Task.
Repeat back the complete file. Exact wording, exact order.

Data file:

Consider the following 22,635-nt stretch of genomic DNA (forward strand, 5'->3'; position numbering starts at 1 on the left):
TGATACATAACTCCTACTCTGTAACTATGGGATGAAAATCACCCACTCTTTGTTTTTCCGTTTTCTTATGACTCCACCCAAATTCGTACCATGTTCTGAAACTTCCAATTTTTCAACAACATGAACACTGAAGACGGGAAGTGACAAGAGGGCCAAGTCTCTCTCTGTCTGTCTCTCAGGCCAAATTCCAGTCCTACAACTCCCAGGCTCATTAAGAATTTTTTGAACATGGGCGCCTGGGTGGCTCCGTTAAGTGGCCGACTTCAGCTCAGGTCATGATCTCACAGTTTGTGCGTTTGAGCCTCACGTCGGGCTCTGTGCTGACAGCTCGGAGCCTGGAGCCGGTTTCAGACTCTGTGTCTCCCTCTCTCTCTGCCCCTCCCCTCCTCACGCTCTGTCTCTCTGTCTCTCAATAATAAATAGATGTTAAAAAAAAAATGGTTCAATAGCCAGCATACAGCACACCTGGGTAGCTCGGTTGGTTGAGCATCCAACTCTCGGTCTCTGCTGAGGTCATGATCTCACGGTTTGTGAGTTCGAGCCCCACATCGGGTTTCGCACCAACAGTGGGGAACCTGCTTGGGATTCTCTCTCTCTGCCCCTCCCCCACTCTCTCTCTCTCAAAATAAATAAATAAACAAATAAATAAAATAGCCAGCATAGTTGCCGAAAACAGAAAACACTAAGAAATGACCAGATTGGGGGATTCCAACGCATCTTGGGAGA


Consider the following 22,635-nt stretch of genomic DNA (forward strand, 5'->3'; position numbering starts at 1 on the left):
TGATACATAACTCCTACTCTGTAACTATGGGATGAAAATCACCCACTCTTTGTTTTTCCGTTTTCTTATGACTCCACCCAAATTCGTACCATGTTCTGAAACTTCCAATTTTTCAACAACATGAACACTGAAGACGGGAAGTGACAAGAGGGCCAAGTCTCTCTCTGTCTGTCTCTCAGGCCAAATTCCAGTCCTACAACTCCCAGGCTCATTAAGAATTTTTTGAACATGGGCGCCTGGGTGGCTCCGTTAAGTGGCCGACTTCAGCTCAGGTCATGATCTCACAGTTTGTGCGTTTGAGCCTCACGTCGGGCTCTGTGCTGACAGCTCGGAGCCTGGAGCCGGTTTCAGACTCTGTGTCTCCCTCTCTCTCTGCCCCTCCCCTCCTCACGCTCTGTCTCTCTGTCTCTCAATAATAAATAGATGTTAAAAAAAAAATGGTTCAATAGCCAGCATACAGCACACCTGGGTAGCTCGGTTGGTTGAGCATCCAACTCTCGGTCTCTGCTGAGGTCATGATCTCACGGTTTGTGAGTTCGAGCCCCACATCGGGTTTCGCACCAACAGTGGGGAACCTGCTTGGGATTCTCTCTCTCTGCCCCTCCCCCACTCTCTCTCTCTCAAAATAAATAAATAAACAAATAAATAAAATAGCCAGCATAGTTGCCGAAAACAGAAAACACTAAGAAATGACCAGATTGGGGGATTCCAACGCATCTTGGGAGA